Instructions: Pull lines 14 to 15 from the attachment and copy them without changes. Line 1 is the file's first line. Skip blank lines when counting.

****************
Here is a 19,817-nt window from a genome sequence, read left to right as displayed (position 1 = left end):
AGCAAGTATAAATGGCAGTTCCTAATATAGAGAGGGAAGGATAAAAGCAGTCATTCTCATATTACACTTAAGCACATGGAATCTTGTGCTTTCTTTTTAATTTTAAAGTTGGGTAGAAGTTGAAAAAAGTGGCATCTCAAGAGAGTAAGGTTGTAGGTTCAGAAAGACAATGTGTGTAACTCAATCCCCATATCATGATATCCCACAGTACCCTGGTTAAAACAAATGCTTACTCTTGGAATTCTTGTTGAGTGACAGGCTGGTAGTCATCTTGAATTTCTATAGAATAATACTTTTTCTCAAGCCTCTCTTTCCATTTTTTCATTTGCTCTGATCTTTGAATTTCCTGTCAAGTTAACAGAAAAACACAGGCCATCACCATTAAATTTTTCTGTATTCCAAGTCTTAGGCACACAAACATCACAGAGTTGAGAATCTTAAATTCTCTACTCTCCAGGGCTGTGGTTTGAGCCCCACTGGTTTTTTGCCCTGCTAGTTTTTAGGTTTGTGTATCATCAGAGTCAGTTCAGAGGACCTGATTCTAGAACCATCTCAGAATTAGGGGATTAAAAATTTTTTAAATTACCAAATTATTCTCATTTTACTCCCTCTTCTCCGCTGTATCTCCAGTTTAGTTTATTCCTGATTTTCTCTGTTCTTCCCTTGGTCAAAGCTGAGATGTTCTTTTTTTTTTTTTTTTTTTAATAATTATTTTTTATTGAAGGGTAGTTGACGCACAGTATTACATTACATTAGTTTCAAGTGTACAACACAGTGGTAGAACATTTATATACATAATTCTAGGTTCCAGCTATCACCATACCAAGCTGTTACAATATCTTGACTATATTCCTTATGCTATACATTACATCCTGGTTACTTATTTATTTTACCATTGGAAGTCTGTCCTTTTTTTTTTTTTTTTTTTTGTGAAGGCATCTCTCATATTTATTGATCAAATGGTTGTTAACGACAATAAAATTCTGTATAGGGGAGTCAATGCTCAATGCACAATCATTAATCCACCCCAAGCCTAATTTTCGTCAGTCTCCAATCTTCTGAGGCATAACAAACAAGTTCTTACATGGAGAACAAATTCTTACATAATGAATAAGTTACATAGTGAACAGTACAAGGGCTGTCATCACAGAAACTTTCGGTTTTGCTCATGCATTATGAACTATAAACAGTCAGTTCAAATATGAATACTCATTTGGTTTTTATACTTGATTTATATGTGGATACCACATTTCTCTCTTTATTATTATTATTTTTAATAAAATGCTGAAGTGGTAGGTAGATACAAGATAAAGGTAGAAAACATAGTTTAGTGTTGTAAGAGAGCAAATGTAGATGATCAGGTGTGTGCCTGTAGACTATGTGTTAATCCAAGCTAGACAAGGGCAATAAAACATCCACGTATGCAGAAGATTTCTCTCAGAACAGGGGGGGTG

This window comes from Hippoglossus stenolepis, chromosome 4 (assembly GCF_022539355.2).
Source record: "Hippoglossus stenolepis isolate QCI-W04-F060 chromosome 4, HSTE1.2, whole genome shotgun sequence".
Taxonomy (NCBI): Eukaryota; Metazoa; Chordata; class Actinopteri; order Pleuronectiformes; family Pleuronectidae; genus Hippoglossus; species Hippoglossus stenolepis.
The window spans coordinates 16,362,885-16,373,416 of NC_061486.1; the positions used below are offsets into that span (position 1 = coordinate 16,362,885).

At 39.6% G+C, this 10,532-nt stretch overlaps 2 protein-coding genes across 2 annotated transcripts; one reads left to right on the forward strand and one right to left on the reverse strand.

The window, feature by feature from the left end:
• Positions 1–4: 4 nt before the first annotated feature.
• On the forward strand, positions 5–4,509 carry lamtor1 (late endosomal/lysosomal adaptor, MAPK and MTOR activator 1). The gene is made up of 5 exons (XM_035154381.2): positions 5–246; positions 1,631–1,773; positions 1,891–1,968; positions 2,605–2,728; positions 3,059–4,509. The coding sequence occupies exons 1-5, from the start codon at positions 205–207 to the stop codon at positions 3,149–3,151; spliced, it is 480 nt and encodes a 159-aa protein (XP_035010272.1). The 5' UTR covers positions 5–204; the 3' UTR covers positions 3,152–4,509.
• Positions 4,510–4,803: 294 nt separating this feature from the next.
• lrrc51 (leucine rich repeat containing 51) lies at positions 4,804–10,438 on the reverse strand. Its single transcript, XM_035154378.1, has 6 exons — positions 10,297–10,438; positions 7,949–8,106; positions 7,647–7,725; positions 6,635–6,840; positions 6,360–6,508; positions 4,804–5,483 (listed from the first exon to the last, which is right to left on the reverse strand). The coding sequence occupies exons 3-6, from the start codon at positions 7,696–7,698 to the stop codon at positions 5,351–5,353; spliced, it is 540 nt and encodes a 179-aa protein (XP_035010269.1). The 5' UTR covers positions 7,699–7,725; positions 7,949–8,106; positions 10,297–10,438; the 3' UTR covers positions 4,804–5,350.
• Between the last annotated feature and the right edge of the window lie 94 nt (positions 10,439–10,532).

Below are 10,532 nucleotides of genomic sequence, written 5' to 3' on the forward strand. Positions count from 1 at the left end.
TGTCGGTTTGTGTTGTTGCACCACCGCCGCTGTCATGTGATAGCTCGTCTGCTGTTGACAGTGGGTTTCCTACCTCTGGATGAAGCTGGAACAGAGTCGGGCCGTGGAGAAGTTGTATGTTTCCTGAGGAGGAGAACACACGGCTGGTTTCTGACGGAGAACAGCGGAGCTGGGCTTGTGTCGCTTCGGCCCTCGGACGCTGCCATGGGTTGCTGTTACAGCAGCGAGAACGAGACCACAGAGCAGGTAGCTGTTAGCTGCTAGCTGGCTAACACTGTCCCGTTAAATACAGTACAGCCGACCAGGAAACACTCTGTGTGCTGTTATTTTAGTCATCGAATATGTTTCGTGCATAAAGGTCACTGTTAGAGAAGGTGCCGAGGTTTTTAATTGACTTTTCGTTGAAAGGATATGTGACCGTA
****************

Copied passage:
Below are 10,532 nucleotides of genomic sequence, written 5' to 3' on the forward strand. Positions count from 1 at the left end.
TGTCGGTTTGTGTTGTTGCACCACCGCCGCTGTCATGTGATAGCTCGTCTGCTGTTGACAGTGGGTTTCCTACCTCTGGATGAAGCTGGAACAGAGTCGGGCCGTGGAGAAGTTGTATGTTTCCTGAGGAGGAGAACACACGGCTGGTTTCTGACGGAGAACAGCGGAGCTGGGCTTGTGTCGCTTCGGCCCTCGGACGCTGCCATGGGTTGCTGTTACAGCAGCGAGAACGAGACCACAGAGCAGGTAGCTGTTAGCTGCTAGCTGGCTAACACTGTCCCGTTAAATACAGTACAGCCGACCAGGAAACACTCTGTGTGCTGTTATTTTAGTCATCGAATATGTTTCGTGCATAAAGGTCACTGTTAGAGAAGGTGCCGAGGTTTTTAATTGACTTTTCGTTGAAAGGATATGTGACCGTA